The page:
Friend­ships forged rat­tling through Rus­sia

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Wendy Knee,

This week’s win­ner is who misses her com­pan­ions on the Trans-Siberian rail­way

I’ve been home for more than a week and slipped back into my old life. But things have changed. I’ve changed. Be­fore I left for Moscow to catch the Trans-Siberian (or more ac­cu­rately the Trans-Mon­go­lian – we dipped south to Bei­jing) I thought that it would be the last big jour­ney I’d make. Now I know it isn’t.

The train was sec­ond class in ev­ery way, but it was early days and we were off to see Moscow: the Krem­lin, the trea­sures in the

Ar­moury and Lenin ly­ing in his tomb was a con­trast to so much wealth. Back on the train, where we slept close to­gether for four nights pass­ing through end­less sil­ver birch trees, the land­scape was flat, which sur­prised me. The train had a lava­tory ei­ther end that stank un­less you got there just af­ter the car­riage guard had cleaned it.

Back home I miss my trav­el­ling com­pan­ions. Mon­ica, an In­done­sian, and I slept on op­pos­ing bot­tom bunks. We used to wake up early, lift­ing the blind to watch the sun ris­ing through sil­ver birch trees as we rat­tled across Rus­sia to­wards Siberia. I would slip out of bed and get some hot wa­ter from the samovar for our first cup of tea. Mon­ica would pro­duce a bis­cuit or

bread from her bag of good­ies and we would smile ac­knowl­edge­ments so as not to wake the other two asleep above us on the top bunks. A gen­tle snore from one and then the other. Mon­ica and I would silently gig­gle.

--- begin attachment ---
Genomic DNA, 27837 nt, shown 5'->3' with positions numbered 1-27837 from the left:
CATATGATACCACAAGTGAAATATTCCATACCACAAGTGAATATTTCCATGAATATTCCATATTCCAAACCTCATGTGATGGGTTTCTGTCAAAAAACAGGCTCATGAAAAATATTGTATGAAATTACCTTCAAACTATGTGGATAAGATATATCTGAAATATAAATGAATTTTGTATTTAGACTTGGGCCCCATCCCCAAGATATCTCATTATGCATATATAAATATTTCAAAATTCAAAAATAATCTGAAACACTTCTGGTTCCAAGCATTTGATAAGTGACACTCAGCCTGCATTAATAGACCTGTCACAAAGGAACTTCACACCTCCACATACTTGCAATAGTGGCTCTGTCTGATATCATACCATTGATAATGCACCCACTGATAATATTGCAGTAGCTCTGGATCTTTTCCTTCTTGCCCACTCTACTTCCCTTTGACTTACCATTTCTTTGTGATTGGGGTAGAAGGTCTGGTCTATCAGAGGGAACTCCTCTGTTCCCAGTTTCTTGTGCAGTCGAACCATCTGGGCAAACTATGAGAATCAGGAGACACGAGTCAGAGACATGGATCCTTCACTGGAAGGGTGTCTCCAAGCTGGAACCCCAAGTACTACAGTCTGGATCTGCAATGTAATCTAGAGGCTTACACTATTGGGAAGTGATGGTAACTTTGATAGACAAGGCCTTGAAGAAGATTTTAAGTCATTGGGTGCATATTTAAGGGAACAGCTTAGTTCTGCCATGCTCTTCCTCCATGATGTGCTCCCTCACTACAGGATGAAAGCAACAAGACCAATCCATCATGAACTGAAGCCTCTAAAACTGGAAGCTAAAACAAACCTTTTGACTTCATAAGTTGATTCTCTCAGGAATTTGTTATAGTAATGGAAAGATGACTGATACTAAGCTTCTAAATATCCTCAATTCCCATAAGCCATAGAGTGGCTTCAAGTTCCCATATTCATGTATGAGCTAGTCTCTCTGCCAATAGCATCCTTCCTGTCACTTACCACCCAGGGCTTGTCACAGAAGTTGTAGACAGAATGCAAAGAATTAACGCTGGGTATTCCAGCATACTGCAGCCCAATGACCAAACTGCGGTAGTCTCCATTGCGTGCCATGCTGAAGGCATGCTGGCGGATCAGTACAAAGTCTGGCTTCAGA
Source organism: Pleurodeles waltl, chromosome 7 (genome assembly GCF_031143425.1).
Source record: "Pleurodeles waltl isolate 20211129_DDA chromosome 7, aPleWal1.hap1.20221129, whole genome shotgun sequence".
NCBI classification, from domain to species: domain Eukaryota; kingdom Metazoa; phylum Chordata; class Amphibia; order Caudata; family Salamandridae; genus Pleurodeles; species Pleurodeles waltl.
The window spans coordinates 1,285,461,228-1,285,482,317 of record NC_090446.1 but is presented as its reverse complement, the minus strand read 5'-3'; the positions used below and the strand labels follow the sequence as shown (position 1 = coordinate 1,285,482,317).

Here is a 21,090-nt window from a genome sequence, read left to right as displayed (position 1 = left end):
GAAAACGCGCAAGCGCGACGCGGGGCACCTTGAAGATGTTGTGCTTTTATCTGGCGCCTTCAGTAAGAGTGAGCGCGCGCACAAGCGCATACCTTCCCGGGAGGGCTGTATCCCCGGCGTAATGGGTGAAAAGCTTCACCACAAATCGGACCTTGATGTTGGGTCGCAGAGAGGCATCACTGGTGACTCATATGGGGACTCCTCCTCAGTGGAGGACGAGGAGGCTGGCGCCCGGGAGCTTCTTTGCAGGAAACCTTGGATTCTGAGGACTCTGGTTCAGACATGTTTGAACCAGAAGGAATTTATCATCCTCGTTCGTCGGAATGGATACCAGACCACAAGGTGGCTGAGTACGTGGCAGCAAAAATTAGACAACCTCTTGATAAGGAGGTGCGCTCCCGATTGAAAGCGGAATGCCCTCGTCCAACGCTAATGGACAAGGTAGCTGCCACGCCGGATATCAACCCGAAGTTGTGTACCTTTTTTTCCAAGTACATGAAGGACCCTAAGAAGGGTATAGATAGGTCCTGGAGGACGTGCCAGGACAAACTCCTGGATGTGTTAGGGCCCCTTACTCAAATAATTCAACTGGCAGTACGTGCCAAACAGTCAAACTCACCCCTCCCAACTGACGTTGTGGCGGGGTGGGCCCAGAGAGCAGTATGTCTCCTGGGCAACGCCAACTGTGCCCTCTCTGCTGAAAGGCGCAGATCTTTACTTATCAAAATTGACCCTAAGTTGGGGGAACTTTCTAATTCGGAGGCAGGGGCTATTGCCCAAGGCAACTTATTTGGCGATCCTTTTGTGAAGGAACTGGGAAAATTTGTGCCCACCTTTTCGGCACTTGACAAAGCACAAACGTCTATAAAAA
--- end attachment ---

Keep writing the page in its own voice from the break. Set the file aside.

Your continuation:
At first I won­dered how I would cope liv­ing in such prox­im­ity with peo­ple I’d never met be­fore, but it turned out to be a won­der­ful ex­pe­ri­ence. The shared meals, the spe­cial ap­ple juice we laced with vodka, the con­ver­sa­tions.

I thought I’d had enough of dis­com­fort and be­ing on the move, learn­ing a few

I en­joyed he con­ver­sa­tions and the ap­ple juice laced with vodka

words in yet an­other lan­guage, mas­ter­ing an­other cur­rency each time we crossed a bor­der. I missed my com­pan­ions.

I re­call the gen­er­ous hos­pi­tal­ity and gut­tural singing in the lit­tle vil­lage on Lake Baikal, where any day now the wind will come from the Arc­tic north and the lake will freeze so hard that you can drive a car across it. The peo­ple said it was a great time to be by the lake, but the lava­tory is out­side in a lit­tle hut and the banya has to be fired up by a log-burn­ing stove.

In Mon­go­lia we had an overnight stay in a yurt out in the hills. The Mon­gols are gen­tle and kind. I en­vied them their no­madic life, but the young are choos­ing to live in Ulaan­baatar.

On to China, the bor­der cross­ing tested us as we sat un­der strip light­ing wait­ing for the wheels on the train to be changed. Cut­ting through the high hills and gorges we caught a glimpse of the wall.

The tem­ples of Bei­jing pro­vided some so­lace against the city chaos. This was the last stop and I felt ready to go home.

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